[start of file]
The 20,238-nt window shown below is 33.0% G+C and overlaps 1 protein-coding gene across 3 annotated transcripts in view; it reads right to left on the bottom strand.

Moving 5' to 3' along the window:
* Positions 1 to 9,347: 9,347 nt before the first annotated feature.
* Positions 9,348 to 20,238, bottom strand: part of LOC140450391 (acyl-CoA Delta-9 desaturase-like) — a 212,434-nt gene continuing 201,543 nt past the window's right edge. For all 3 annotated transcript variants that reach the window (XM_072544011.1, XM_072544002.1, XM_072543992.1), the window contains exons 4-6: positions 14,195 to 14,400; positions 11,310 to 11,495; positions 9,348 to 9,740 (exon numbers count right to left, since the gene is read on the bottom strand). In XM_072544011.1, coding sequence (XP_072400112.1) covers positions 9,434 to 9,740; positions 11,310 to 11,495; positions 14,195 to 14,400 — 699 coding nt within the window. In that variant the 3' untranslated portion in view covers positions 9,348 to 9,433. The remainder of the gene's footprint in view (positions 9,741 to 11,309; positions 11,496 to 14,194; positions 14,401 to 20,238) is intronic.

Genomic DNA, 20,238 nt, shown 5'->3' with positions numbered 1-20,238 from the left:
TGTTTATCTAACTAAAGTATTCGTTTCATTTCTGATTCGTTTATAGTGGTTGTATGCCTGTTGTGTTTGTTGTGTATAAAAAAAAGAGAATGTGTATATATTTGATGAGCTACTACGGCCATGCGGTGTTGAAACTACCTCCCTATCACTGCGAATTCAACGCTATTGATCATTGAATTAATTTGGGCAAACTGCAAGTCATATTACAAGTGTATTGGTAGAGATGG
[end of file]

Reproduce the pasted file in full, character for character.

The 20,238-nt window shown below is 33.0% G+C and overlaps 1 protein-coding gene across 3 annotated transcripts in view; it reads right to left on the bottom strand.

Moving 5' to 3' along the window:
* Positions 1 to 9,347: 9,347 nt before the first annotated feature.
* Positions 9,348 to 20,238, bottom strand: part of LOC140450391 (acyl-CoA Delta-9 desaturase-like) — a 212,434-nt gene continuing 201,543 nt past the window's right edge. For all 3 annotated transcript variants that reach the window (XM_072544011.1, XM_072544002.1, XM_072543992.1), the window contains exons 4-6: positions 14,195 to 14,400; positions 11,310 to 11,495; positions 9,348 to 9,740 (exon numbers count right to left, since the gene is read on the bottom strand). In XM_072544011.1, coding sequence (XP_072400112.1) covers positions 9,434 to 9,740; positions 11,310 to 11,495; positions 14,195 to 14,400 — 699 coding nt within the window. In that variant the 3' untranslated portion in view covers positions 9,348 to 9,433. The remainder of the gene's footprint in view (positions 9,741 to 11,309; positions 11,496 to 14,194; positions 14,401 to 20,238) is intronic.

Genomic DNA, 20,238 nt, shown 5'->3' with positions numbered 1-20,238 from the left:
TGTTTATCTAACTAAAGTATTCGTTTCATTTCTGATTCGTTTATAGTGGTTGTATGCCTGTTGTGTTTGTTGTGTATAAAAAAAAGAGAATGTGTATATATTTGATGAGCTACTACGGCCATGCGGTGTTGAAACTACCTCCCTATCACTGCGAATTCAACGCTATTGATCATTGAATTAATTTGGGCAAACTGCAAGTCATATTACAAGTGTATTGGTAGAGATGG